Friday, February 23, 2007

Best of the Pig

Some of you are probably convinced I spend half my days gazing into the meat display at Whole Foods. Well, you would be wrong. We don't have that much meat in our diet. In fact, there are so many scraps and leftovers from our catering work that we hardly do any grocery shopping at all for ourselves. We usually reserve meat for special occasions when friends come to dinner. But sometimes you just can't do without a little bit of meat in your cooking. Ham hocks, for instance, hark back to another era. In some dishes, such as old-fashioned split-pea soup, they are almost indispensable.

I recently noticed ham hocks at the Whole Foods. I don't know if that means they just started carrying ham hocks, or if I just never noticed before. But I shop there almost on a daily basis and suddenly there were these wonderful, gnarly looking ham hocks under the sausage and bacon display, along with packages of salt pork, which I also had not seen previously. Whole Foods carries Niman Ranch pork, a brand that is more like a cooperative of pork farmers, mostly in the Midwest, who have rejected the factory farming, feedlot methods of raising pigs and are trying to make a go of it by raising pigs outdoors and sometimes on pastures. Consumers are catching on. Niman Ranch farmers can't raise enough pigs to meet the demand. Their pork is fattier, more succulent, more flavorful than the pork you typically find in the average supermarket. So I was glad to see that Whole Foods was expanding its pork offerings to traditional items such as hocks and salt pork (its a smooth product that has actually been salted). Otherwise, I have to travel halfway across town to the butcher at Eastern Market, where they carry smoked jowl and smoked neck bones and bacon ends and pig's feet and pork brains and all sorts of other delightful stuff in addition to traditional hocks.

My parents used to make split pea soup with a big ham bone leftover from Sunday dinner. The bone still had plenty of meat, fat and gristle on it that always managed to work its way into the soup. The soup was thick, almost pudding-like, and not so easy for a kid to swallow, especially when a glob of fat turned up on your spoon looking you right in the eye. If you have such a ham bone, by all means use it in your soup. Otherwise, a couple of ham hocks (there are usually two to a package at the grocery) is an inexpensive way to infuse your soup with lots of flavor and not a terrible amount of fat.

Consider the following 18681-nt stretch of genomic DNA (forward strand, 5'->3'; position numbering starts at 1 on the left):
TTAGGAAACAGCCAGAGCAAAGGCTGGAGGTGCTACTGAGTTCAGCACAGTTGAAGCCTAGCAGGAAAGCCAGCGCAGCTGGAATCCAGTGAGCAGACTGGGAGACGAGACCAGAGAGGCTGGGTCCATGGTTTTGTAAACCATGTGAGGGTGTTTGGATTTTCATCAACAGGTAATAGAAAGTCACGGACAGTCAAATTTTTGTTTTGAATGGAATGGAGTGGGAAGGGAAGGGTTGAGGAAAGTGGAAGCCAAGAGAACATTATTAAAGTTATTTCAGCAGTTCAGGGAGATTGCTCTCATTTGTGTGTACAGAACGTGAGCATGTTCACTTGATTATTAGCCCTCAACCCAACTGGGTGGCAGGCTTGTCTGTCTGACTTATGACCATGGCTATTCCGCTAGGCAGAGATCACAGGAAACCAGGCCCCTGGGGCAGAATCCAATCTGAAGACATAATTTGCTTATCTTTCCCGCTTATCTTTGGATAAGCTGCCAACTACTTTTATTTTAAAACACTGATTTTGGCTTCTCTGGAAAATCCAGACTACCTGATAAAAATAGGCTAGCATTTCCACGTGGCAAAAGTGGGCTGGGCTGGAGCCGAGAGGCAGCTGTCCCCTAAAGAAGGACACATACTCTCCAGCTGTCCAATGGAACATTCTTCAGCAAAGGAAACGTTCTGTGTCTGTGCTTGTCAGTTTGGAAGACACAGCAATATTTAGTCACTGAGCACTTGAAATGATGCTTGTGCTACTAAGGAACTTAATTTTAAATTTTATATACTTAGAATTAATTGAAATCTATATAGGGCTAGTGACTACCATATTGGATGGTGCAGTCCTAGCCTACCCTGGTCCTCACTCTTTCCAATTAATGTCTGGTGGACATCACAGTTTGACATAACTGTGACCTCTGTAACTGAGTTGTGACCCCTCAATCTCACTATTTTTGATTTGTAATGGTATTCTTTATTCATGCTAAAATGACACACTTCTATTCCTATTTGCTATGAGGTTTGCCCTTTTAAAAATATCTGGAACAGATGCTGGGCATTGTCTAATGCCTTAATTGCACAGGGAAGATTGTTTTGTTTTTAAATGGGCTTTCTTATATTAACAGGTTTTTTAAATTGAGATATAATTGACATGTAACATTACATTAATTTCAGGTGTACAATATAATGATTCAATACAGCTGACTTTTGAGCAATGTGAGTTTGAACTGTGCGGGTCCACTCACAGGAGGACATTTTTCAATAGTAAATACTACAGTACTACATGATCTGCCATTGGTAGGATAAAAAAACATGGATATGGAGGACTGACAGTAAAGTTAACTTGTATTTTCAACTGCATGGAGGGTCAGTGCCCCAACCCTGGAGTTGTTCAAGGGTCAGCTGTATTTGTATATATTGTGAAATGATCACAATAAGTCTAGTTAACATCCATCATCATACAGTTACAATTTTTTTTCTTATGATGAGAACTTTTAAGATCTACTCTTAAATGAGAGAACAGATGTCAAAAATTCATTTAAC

This particular recipe couldn't be any easier. It's really just a slight modification of a split pea soup found in The Joy of Cooking. As a bonus, I am including farther down a recipe for a Southern souffleed corn bread advocated by Bill Neal in his book, Biscuits, Spoonbread, and Sweet Potato Pie. As a further bonus, I am including a recipe for an Indian-style split pea soup in case you are vegetarian but all of a sudden have an uncontrollable urge for split pea soup for some reason.

Split Pea soup

Serves 6-8 persons

2 cups green split peas

3 tablespoons extra-virgin olive oil

1 medium onion, diced small

2 medium carrots, diced small

2 stalks celery, diced small

1 teaspoon kosher salt

2 ham hocks

8 cups water

1 sprig thyme

1 bay leaf

1 teaspoon cumin

freshly ground pepper to taste

Soak the dried peas in a large bowl of water for five hours, or place in a pot of water, bring to a boil, then remove from heat and let steep for 1 hour. Drain and set aside.

In a heavy pot or Dutch oven, heat oil over high heat till it begins to smoke. Add onion, carrots and celery, season with salt and reduce heat to medium-low. Cook, stirring occasionally, until onions are soft, about 8 minutes. Add remaining ingredients, raise heat and wait till soup begins to boil, then turn heat to low and cook slowly for 3 hours, or until peas are perfectly soft.

Remove ham hocks, thyme and bay leaf. Set the hocks aside to cool. Meanwhile, run all but one cup of the soup through a blender in batches. (Remember to hold the lid down with a kitchen towel so you don't burn your hand.) The soup should be smooth, except for the bit of texture added by the last cup of unblended soup. When the hocks are cool enough to handle, take one of them and remove the fat. Find all the meat and break it in little pieces into the soup. Eat the other hock later with some good mustard, a slice of crusty bread and a bottle of beer. Or, feed it to the dog.

Souffleed Corn Bread

Makes 10 Wedges

Make this in your favorite 9-inch iron skillet. If you have an iron skillet reserved for corn bread, all the better. In his book Biscuits, Spoonbread, and Sweet Potato Pie, Bill Neal gives several recipes for corn bread ranging from the most basic Appalachian variety to the more refined "Company Corn Bread" reserved for special occasions. Neal was a celebrated revivalist of traditional Southern foods who spent quite a bit of time researching the origins of his preferred cuisine. His death from AIDS at age 41 was a loss to everyone who appreciates good regional American food. Corn bread is a classic pairing with split-pea soup, and requires hardly any effort at all.